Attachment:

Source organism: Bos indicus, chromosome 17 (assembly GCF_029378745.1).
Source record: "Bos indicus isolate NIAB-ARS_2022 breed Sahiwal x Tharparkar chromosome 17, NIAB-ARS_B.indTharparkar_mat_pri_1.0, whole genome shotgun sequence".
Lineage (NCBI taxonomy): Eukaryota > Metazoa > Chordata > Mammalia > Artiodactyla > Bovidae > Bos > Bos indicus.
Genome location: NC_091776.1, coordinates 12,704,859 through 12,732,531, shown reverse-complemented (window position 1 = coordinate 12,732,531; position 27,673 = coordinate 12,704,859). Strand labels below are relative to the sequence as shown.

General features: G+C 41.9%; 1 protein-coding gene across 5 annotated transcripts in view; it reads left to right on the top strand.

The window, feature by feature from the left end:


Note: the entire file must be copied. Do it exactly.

Source organism: Bos indicus, chromosome 17 (assembly GCF_029378745.1).
Source record: "Bos indicus isolate NIAB-ARS_2022 breed Sahiwal x Tharparkar chromosome 17, NIAB-ARS_B.indTharparkar_mat_pri_1.0, whole genome shotgun sequence".
Lineage (NCBI taxonomy): Eukaryota > Metazoa > Chordata > Mammalia > Artiodactyla > Bovidae > Bos > Bos indicus.
Genome location: NC_091776.1, coordinates 12,704,859 through 12,732,531, shown reverse-complemented (window position 1 = coordinate 12,732,531; position 27,673 = coordinate 12,704,859). Strand labels below are relative to the sequence as shown.

General features: G+C 41.9%; 1 protein-coding gene across 5 annotated transcripts in view; it reads left to right on the top strand.

The window, feature by feature from the left end: